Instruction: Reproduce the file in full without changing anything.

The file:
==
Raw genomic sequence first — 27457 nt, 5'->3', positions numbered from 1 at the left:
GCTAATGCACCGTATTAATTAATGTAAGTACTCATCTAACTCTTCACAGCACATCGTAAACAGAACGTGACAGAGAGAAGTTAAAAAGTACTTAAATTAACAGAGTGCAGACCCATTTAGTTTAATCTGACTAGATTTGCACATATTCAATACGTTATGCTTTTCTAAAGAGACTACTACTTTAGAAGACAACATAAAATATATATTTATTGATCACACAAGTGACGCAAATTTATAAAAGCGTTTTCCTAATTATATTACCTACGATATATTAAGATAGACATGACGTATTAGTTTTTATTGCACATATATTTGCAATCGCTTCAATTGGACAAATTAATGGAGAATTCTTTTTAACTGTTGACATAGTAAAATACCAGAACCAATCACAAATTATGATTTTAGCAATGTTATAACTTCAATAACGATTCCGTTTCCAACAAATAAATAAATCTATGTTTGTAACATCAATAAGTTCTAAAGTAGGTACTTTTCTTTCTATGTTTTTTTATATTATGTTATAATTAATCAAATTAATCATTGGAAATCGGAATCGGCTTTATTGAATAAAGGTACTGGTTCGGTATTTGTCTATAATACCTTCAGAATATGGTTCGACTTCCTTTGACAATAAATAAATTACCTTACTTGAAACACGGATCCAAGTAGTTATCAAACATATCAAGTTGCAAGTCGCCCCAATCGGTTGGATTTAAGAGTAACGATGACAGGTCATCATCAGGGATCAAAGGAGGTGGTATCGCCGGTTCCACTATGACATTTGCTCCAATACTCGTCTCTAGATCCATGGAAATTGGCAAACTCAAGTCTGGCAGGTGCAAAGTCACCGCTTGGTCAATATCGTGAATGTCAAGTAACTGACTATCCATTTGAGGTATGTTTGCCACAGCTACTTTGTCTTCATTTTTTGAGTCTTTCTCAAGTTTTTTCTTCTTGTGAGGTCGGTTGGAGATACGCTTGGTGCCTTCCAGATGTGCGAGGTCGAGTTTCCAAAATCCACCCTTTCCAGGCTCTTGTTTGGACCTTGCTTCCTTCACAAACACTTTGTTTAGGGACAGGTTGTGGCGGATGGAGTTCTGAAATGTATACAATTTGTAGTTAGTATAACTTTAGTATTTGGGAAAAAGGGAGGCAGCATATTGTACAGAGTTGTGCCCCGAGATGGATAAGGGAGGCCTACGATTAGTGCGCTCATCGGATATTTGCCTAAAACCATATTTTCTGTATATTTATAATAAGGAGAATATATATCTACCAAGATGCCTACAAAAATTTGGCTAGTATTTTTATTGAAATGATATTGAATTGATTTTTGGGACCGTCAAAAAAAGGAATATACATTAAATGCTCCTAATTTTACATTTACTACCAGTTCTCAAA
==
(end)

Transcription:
Raw genomic sequence first — 27457 nt, 5'->3', positions numbered from 1 at the left:
GCTAATGCACCGTATTAATTAATGTAAGTACTCATCTAACTCTTCACAGCACATCGTAAACAGAACGTGACAGAGAGAAGTTAAAAAGTACTTAAATTAACAGAGTGCAGACCCATTTAGTTTAATCTGACTAGATTTGCACATATTCAATACGTTATGCTTTTCTAAAGAGACTACTACTTTAGAAGACAACATAAAATATATATTTATTGATCACACAAGTGACGCAAATTTATAAAAGCGTTTTCCTAATTATATTACCTACGATATATTAAGATAGACATGACGTATTAGTTTTTATTGCACATATATTTGCAATCGCTTCAATTGGACAAATTAATGGAGAATTCTTTTTAACTGTTGACATAGTAAAATACCAGAACCAATCACAAATTATGATTTTAGCAATGTTATAACTTCAATAACGATTCCGTTTCCAACAAATAAATAAATCTATGTTTGTAACATCAATAAGTTCTAAAGTAGGTACTTTTCTTTCTATGTTTTTTTATATTATGTTATAATTAATCAAATTAATCATTGGAAATCGGAATCGGCTTTATTGAATAAAGGTACTGGTTCGGTATTTGTCTATAATACCTTCAGAATATGGTTCGACTTCCTTTGACAATAAATAAATTACCTTACTTGAAACACGGATCCAAGTAGTTATCAAACATATCAAGTTGCAAGTCGCCCCAATCGGTTGGATTTAAGAGTAACGATGACAGGTCATCATCAGGGATCAAAGGAGGTGGTATCGCCGGTTCCACTATGACATTTGCTCCAATACTCGTCTCTAGATCCATGGAAATTGGCAAACTCAAGTCTGGCAGGTGCAAAGTCACCGCTTGGTCAATATCGTGAATGTCAAGTAACTGACTATCCATTTGAGGTATGTTTGCCACAGCTACTTTGTCTTCATTTTTTGAGTCTTTCTCAAGTTTTTTCTTCTTGTGAGGTCGGTTGGAGATACGCTTGGTGCCTTCCAGATGTGCGAGGTCGAGTTTCCAAAATCCACCCTTTCCAGGCTCTTGTTTGGACCTTGCTTCCTTCACAAACACTTTGTTTAGGGACAGGTTGTGGCGGATGGAGTTCTGAAATGTATACAATTTGTAGTTAGTATAACTTTAGTATTTGGGAAAAAGGGAGGCAGCATATTGTACAGAGTTGTGCCCCGAGATGGATAAGGGAGGCCTACGATTAGTGCGCTCATCGGATATTTGCCTAAAACCATATTTTCTGTATATTTATAATAAGGAGAATATATATCTACCAAGATGCCTACAAAAATTTGGCTAGTATTTTTATTGAAATGATATTGAATTGATTTTTGGGACCGTCAAAAAAAGGAATATACATTAAATGCTCCTAATTTTACATTTACTACCAGTTCTCAAA